Memo December 2007


A memo sent to correspondents, friends and acquaintances of the Budapest Observatory (BO) in December 2007

BO staff spent December at our comfortable Budapest base without field expeditions. This memo reflects desktop observation.

Parliamentary focus
(Although we keenly follow the eventful handling of the cultural industries at the European Parliament, we also acknowledge and love culture's intrinsic values. Vive l'art pour l'art!)

The homepage of the culture committee of the European Parliament reports about a public hearing on cultural industries, held in November. For the occasion a carefully selected rich bibliography was offered on the subject.

From the event BO has picked how the editor of the fundamental European study on cultural industries highlighted three out of the seven recommendations of that study. In BO interpretation KEA suggests that the European Commission should:

(1)     re-allocate some of the huge community funding of R&D and innovation to subsidising the creative content,

(2)     support the digital shift (and digitise intensively),

(3)     as well as inject more culture into the Union's interactions with the rest of the world. 

Parliamentary efforts
This public hearing was a station on the road map of the culture committee towards producing a parliamentary resolution on cultural industries. Soon the 785 members (MEPs) of the plenum will discuss the text and vote on it. The
draft resolution contained recommendations in 16 paragraphs (610 words, without the introductory and closing machinery). The MEPs in the committee came up with 124 changes to make, which they discussed at their December session

Probably the most important message of the resolution will be the call to "elaborate a structured policy for developing European creative industries, incorporating it in a proper European strategy for culture". Let it be.

Also stimulating is the wish to "look into the possibility of setting up a programme similar to the MEDIA Programme tailored for the music and publishing industries". Such a programme will have to tackle the dilemma between funding arts and boosting business, a dichotomy interestingly discussed in this British paper. This dilemma has also to do with what BO identified as the third, "doublespeak" strategy applied vis-à-vis the cultural industries: underpinning claims for increased arts subsidy (also for old structures) by citing creative sector statistics.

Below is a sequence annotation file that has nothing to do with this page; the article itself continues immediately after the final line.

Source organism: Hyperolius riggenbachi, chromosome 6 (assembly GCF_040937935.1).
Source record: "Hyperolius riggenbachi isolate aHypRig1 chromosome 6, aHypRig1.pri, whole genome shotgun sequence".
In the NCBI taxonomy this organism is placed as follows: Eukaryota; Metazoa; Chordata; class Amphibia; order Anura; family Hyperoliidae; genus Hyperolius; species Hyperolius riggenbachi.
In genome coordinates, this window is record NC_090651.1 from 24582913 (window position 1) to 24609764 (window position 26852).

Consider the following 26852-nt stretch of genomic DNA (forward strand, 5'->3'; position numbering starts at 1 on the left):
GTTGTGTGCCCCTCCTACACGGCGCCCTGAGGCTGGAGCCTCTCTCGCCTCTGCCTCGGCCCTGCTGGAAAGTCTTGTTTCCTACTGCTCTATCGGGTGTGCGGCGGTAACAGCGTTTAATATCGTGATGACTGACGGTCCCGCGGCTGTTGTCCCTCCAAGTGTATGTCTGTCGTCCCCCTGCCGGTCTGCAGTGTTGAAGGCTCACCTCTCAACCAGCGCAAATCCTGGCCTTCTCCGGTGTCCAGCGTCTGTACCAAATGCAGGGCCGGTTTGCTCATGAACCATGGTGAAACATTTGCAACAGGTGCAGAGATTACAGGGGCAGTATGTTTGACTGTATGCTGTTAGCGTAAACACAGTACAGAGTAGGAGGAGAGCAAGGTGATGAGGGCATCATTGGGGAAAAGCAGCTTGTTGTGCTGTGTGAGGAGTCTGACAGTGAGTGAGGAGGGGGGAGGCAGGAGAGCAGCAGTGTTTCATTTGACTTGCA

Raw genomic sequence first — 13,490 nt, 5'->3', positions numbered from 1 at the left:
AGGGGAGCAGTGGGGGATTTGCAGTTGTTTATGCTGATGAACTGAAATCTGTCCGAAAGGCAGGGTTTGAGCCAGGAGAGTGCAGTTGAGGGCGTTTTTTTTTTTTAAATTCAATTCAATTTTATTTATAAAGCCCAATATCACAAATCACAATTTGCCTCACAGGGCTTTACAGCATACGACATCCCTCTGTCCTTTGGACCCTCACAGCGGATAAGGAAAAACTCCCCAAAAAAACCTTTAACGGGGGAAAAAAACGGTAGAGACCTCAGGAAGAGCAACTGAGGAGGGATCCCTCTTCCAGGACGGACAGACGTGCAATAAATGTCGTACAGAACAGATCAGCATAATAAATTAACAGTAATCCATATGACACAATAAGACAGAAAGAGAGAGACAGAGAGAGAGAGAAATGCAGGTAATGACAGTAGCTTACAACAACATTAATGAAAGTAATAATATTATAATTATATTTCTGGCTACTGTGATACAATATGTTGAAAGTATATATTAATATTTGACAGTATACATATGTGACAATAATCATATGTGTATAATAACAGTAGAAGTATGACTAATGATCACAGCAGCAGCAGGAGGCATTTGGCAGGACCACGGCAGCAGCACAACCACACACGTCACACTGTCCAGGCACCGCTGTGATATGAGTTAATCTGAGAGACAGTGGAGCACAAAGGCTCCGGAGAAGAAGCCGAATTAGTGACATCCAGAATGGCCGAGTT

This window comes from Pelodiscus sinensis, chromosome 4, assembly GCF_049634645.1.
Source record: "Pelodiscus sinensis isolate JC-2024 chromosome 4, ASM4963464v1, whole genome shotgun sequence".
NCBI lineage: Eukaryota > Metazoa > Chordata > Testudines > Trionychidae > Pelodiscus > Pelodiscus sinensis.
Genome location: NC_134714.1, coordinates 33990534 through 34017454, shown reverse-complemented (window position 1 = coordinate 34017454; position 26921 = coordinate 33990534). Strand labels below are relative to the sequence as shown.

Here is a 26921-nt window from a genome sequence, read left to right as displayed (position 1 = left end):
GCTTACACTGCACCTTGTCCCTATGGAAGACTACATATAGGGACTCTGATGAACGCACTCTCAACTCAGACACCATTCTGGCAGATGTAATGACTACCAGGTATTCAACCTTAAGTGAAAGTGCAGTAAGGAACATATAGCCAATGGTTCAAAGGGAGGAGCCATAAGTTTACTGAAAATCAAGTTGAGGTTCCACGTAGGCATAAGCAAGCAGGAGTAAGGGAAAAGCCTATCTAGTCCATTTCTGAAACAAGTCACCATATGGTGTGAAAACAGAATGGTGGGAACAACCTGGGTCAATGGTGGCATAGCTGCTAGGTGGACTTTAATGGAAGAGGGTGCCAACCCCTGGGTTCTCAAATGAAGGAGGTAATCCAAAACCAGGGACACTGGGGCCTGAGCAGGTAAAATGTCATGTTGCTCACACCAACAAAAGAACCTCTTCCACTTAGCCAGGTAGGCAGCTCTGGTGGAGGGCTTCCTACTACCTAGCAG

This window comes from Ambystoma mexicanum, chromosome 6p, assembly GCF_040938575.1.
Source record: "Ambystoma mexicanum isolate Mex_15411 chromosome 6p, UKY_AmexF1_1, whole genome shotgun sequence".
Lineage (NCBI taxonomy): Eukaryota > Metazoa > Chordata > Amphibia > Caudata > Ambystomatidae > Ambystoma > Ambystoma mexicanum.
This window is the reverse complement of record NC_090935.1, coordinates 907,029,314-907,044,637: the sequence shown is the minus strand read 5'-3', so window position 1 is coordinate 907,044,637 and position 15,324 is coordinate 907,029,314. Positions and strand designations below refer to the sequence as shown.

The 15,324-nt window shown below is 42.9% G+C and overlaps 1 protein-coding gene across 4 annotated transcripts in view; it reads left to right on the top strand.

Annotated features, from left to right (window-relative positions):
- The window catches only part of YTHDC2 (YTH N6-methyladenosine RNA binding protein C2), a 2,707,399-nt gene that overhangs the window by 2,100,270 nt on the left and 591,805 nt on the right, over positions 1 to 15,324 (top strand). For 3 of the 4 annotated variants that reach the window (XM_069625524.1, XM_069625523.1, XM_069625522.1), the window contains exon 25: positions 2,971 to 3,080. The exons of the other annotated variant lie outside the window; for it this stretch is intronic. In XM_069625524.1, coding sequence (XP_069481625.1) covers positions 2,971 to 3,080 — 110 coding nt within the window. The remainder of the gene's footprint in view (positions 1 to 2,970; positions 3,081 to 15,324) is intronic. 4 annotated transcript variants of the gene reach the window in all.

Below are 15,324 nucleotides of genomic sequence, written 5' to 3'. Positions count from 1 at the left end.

Before we associate cultural industries solely with music and publishing, let us concede that the TIMES sector (telecommunications, Internet, media, e-commerce and software) is the basic plank of the cultural industry. Who says so? Another committee of the European Parliament says so, the one on gender equality, who in their comments to the draft proposal warn that participation of women in said TIMES sector is extremely low. 

Parliamentary optimism
What makes MEPs so painstaking? How come they do not despair when they read the
previous such resolution that the European Parliament passed in September 2003? So little seems to have been achieved of that document!

The old resolution asked the Commission for information on the cultural dimension of the EU Structural Funds by the end of 2003; the same query is humbly repeated now - without a deadline. 

The old resolution urged the Commission to bring Eurostat cultural industries statistics in line with international standards; now we find a polite request to arrange for the collection of systematic statistics in this area.

More meetings, more dilemmas
December saw
another meeting where European and national parliamentarians discussed culture's contribution to jobs and growth. In all these events few eastern voices were heard, therefore BO got attentive reading about a Lithuanian MP quoted saying "we should not allow European institutions to co-ordinate national culture". What might those words mean - wonders BO, especially because a few Google-checks proved that this sentence is attributed to an apparently open-minded person?

Mainstreaming the elderly
BO likes when Ifacca, the world federation of arts councils, acts as a worldwide cultural observatory and browses the globe for information on specific issues. This time on
support for senior artists, which is a particularly difficult matter in our part of Europe, too. 

BO usually disapproves of the purely social treatment of the issue. The best support to senior artists is to keep them active. Those geniuses in the history of arts who found their real selves in their senior years challenge the clichés that identify creativity solely with tender age.

Hoping for a public call for innovative, original, spicy concepts with a (lower) age limit of 66.

Deadline for applications 21st January
We tend to concentrate too much on the EU. For a change, the next opportunity is
available only for colleagues outside the Union. At arm's length from BO base a workshop will be held between 3-8 March on how to teach cultural policy. If you qualify, your costs will be covered by the organisers.

Happy 2008!
Those who stay with us, will be exposed to numerous entries on intercultural dialogue, I bet you will.